Stories about the plight of IT remind me of commercials that feature the haggard, overextended information worker who really could manage the work if he had eight minds working for him at the same time on the tasks at hand.
With each new device comes another load of work to support the people who bring in the new smartphone or increasingly, the iPad. The work is ever mounting.
A Computerworld story does a good job of explaining the issues that come with the iPad and supporting Apple products in an enterprise environment. But we take issue with the belief that the iPad and iPad 2 usher in a tyranny over the belabored IT professional.
The article quotes Dave Codack, vice president of employee technology and network services at TD Bank Financial Group in Toronto where he and his group support about 81,000 workers. He says the end user is dictating what devices are used, not the enterprise. These people expect IT to support them as they use the devices for their work.
This situation is not going to change. It's only going to increase as more people use devices to get their work done.
We see this as more of a liberation than a tyranny. Why? Four reasons we can think of right now:
- The Desktop Age is a Memory: The tyranny of the desktop is over. Workers can work anywhere, really. iPad 2 will accelerate a shift in the concept of work. People still need to do their jobs but why not work from your living room chair instead of the desk underneath the fluorescent tubes?
- Autonomy: Apple recognizes that people want independence. They want a social experience that is elegant and fast. They want work recognition but desire working independently in a connected manner.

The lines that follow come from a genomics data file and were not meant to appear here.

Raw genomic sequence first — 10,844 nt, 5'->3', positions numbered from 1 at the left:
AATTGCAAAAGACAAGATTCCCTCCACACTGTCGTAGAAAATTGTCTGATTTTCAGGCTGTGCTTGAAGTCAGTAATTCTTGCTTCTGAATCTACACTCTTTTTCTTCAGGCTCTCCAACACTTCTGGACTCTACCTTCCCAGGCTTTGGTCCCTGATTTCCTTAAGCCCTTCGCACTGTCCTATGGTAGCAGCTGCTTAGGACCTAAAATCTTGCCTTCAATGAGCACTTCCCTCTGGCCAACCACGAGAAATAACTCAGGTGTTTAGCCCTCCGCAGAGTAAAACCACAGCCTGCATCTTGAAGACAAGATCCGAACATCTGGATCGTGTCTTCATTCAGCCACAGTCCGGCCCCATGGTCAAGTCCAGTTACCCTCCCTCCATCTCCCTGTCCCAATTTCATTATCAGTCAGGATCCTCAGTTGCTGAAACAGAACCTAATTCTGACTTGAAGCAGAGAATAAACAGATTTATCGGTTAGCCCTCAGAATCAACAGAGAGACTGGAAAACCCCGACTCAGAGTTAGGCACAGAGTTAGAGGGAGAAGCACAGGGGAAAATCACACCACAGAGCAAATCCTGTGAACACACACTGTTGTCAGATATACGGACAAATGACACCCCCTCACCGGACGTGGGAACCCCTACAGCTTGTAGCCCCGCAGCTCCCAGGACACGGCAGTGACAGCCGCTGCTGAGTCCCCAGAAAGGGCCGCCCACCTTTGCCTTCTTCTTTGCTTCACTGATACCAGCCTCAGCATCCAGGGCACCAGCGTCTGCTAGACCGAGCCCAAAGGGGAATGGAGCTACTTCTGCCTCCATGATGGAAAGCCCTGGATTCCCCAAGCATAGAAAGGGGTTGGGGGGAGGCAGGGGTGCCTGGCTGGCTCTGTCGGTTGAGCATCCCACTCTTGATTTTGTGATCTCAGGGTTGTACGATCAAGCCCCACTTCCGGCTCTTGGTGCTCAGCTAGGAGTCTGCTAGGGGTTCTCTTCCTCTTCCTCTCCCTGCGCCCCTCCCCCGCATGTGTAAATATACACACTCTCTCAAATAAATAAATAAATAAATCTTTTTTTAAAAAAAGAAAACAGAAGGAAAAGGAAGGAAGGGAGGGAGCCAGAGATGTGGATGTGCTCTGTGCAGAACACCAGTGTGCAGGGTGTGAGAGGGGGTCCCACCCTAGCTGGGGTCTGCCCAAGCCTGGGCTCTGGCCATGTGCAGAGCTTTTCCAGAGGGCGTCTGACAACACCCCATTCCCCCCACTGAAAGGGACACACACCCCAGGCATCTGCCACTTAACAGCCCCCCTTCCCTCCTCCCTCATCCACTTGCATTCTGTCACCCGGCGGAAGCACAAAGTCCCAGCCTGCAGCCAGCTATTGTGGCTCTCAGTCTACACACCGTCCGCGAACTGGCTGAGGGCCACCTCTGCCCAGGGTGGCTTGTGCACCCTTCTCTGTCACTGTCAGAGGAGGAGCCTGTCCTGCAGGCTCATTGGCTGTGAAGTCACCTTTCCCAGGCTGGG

- Features: As ComputerWorld points out, the iPad 2 has two cameras, super processing power, better graphics and it's lighter than the iPad. The new processing power will mean apps work faster. Speed and communication? Priceless.
- App Development: The iPad 2 proves again what we all know. The Web won. Apps that are built on infrastructures such as Amazon Web Services exist in an ecosystem that caters to countless numbers of communities who each need tools for specific purposes. Apps are there for everyone.
I'd suggest that the iPad 2 is liberating for people. That's not a unique view but it reminds us that the entire workforce can benefit from a cultural shift that the iPad and consumerization ushers into the organization.
That cultural shift can also extend to IT. In the enterprise, IT can be a flat service that is self-serve for the people who have the right identity credentials. This may be what needs working on more than anything within the enterprise. IT needs better ways to program the support that is needed for an iPad and consumerized community that looks for freedom in the way they do their work. The big issue is not the iPad. It's identity and supporting people in a manner based on who they are and what they do.